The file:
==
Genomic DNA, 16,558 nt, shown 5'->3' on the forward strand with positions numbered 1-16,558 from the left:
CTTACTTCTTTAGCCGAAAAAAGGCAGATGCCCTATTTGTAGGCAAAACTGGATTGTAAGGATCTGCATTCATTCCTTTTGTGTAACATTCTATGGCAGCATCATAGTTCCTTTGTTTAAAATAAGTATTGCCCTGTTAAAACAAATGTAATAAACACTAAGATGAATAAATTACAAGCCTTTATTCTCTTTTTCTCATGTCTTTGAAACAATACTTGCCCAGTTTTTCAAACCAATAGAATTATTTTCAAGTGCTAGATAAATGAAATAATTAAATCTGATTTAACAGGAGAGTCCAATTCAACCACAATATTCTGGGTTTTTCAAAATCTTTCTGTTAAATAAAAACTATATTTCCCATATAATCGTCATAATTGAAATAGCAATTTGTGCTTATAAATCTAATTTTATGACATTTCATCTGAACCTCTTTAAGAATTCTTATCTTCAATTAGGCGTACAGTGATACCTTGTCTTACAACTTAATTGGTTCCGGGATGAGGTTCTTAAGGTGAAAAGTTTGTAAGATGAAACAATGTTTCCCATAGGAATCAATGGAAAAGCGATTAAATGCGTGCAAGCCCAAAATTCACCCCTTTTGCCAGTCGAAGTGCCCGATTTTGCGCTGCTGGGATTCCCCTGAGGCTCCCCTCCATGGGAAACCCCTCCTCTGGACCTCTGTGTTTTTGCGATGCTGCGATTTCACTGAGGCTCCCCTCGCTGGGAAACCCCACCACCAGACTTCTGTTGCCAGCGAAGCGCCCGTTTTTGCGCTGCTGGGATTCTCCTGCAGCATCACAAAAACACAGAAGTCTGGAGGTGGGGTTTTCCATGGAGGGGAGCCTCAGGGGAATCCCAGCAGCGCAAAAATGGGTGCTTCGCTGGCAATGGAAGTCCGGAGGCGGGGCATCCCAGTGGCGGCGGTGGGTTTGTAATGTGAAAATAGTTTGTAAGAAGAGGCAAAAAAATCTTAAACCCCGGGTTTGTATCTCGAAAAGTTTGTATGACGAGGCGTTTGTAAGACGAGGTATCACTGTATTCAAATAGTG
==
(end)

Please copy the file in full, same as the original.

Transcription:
Genomic DNA, 16,558 nt, shown 5'->3' on the forward strand with positions numbered 1-16,558 from the left:
CTTACTTCTTTAGCCGAAAAAAGGCAGATGCCCTATTTGTAGGCAAAACTGGATTGTAAGGATCTGCATTCATTCCTTTTGTGTAACATTCTATGGCAGCATCATAGTTCCTTTGTTTAAAATAAGTATTGCCCTGTTAAAACAAATGTAATAAACACTAAGATGAATAAATTACAAGCCTTTATTCTCTTTTTCTCATGTCTTTGAAACAATACTTGCCCAGTTTTTCAAACCAATAGAATTATTTTCAAGTGCTAGATAAATGAAATAATTAAATCTGATTTAACAGGAGAGTCCAATTCAACCACAATATTCTGGGTTTTTCAAAATCTTTCTGTTAAATAAAAACTATATTTCCCATATAATCGTCATAATTGAAATAGCAATTTGTGCTTATAAATCTAATTTTATGACATTTCATCTGAACCTCTTTAAGAATTCTTATCTTCAATTAGGCGTACAGTGATACCTTGTCTTACAACTTAATTGGTTCCGGGATGAGGTTCTTAAGGTGAAAAGTTTGTAAGATGAAACAATGTTTCCCATAGGAATCAATGGAAAAGCGATTAAATGCGTGCAAGCCCAAAATTCACCCCTTTTGCCAGTCGAAGTGCCCGATTTTGCGCTGCTGGGATTCCCCTGAGGCTCCCCTCCATGGGAAACCCCTCCTCTGGACCTCTGTGTTTTTGCGATGCTGCGATTTCACTGAGGCTCCCCTCGCTGGGAAACCCCACCACCAGACTTCTGTTGCCAGCGAAGCGCCCGTTTTTGCGCTGCTGGGATTCTCCTGCAGCATCACAAAAACACAGAAGTCTGGAGGTGGGGTTTTCCATGGAGGGGAGCCTCAGGGGAATCCCAGCAGCGCAAAAATGGGTGCTTCGCTGGCAATGGAAGTCCGGAGGCGGGGCATCCCAGTGGCGGCGGTGGGTTTGTAATGTGAAAATAGTTTGTAAGAAGAGGCAAAAAAATCTTAAACCCCGGGTTTGTATCTCGAAAAGTTTGTATGACGAGGCGTTTGTAAGACGAGGTATCACTGTATTCAAATAGTG